Park Güell is also another must visit in Barcelona that’s designed by architect Antoni Gaudí. Gaudí was hired by Eusebi Güell to create an estate for well-off families in a large property that Güell had acquired in Muntanya Pelada. Walking around Park Güell will make you wonder how imaginative Guadí’s mind was. The UNESCO declared Park Güell a Cultural Heritage of Humanity in 1984. Add his colorful playground to your Barcelona bucket list! I would also recommend booking tickets in advance for the earliest admission to avoid the tourist crowds.

Tickets: 7€ person, buy here

08024 Barcelona, Spain, parkguell.cat


Casa Batllo in Barcelona, Spain

Photo by Ready Set Jet Set


Casa Battló, another one of Gaudí’s masterpieces in Barcelona, is a stunning house. Surprisingly it’s located right on the main streets but the interesting modernist façade is hard to miss. The locals call it the Casa dels ossos (House of Bones) for it’s visceral, skeletal structure, colored tiles, and what looks to be a dragon or dinosaur on the rooftop.

Tickets: 28,5€ for fast pass, buy here

Passeig de Gràcia, 43, 08007 Barcelona, Spain, casabatllo.es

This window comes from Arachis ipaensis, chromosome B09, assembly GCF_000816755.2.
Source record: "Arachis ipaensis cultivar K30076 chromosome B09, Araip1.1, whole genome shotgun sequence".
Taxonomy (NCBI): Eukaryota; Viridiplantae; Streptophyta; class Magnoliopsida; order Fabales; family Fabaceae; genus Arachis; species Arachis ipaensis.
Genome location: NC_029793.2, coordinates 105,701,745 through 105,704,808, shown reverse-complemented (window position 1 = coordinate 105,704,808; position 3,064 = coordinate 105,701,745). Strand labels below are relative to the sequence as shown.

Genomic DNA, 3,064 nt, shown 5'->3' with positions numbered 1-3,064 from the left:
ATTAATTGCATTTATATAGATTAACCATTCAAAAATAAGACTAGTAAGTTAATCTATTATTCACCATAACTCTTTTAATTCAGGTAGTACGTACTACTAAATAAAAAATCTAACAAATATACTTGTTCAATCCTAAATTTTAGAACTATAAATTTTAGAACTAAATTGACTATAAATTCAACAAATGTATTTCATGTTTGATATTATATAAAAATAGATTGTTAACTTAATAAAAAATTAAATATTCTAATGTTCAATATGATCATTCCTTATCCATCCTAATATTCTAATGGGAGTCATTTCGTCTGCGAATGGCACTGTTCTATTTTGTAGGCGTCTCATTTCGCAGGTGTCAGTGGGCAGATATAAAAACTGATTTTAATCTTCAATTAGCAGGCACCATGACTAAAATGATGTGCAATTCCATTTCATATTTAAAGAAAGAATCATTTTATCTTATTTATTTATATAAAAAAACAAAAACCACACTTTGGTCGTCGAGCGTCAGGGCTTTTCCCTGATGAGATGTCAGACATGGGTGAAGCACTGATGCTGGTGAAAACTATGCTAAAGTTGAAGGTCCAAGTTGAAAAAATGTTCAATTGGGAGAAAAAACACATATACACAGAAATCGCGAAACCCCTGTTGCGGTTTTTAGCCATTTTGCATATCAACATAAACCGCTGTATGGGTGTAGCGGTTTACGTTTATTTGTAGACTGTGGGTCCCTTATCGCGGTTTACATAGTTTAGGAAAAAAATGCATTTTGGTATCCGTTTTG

This tree-lined pedestrian mall is a touristy shopping street so be careful of pickpocketers. You’ll find national retailers like stores like H&M and Zara, local boutiques, La Boqueria, and art galleries.



Barrio Gótica, Spanish for Gothic Quarter, is one of the oldest and most beautiful districts in Barcelona filled with small, local boutiques. The narrow, winding streets create quite a labyrinth but there are many peaceful squares (plaças) where you can relax and people watch.



We were walking through the Gothic Quarters to La Boquería when we accidentally came across the Barcelona Cathedral, officially known as the Cathedral of the Santa Cruz and Saint Eulalia. This Gothic cathedral houses fit Archbishopric of Barcelona and was built in 1298 during the reign of James II.

Placita de la Seu, s/n, 08002 Barcelona, Spain



The Mercado de San José, commonly known as La Boqueria, is a large public market located near the Ramblas and an iconic landmark of Barcelona. The market was inaugurated in 1840 for street vendors and farms from nearby villages and farmhouses to set up to sell their produce. You’ll find stands selling fresh fruit, fruit cups, fresh juices, meat, and local eats.

La Rambla, 91, 08001 Barcelona, Spain



I’m all about soaking up the sun during the day in Barcelona but after the sun goes down, I recommend visiting the PIcasso Museum. The Picasso Museum in Barcelona is one of the largest collections of works by Spanish artist Pablo Picasso.

Tickets: €11, buy here

Carrer Montcada, 15-23, 08003 Barcelona, Spain, museupicasso.bcn.cat



The Magic Fountain is located at the end of the Avenida de María Cristina with the National Palace in the background. At night, the fountain offers a spectacular display of lights, water, acrobatics, and music. Grab a bottle of wine and enjoy the show!

Palau Nacional, Parc de Montjuïc, s/n, 08038 Barcelona, Spain, museunacional.cat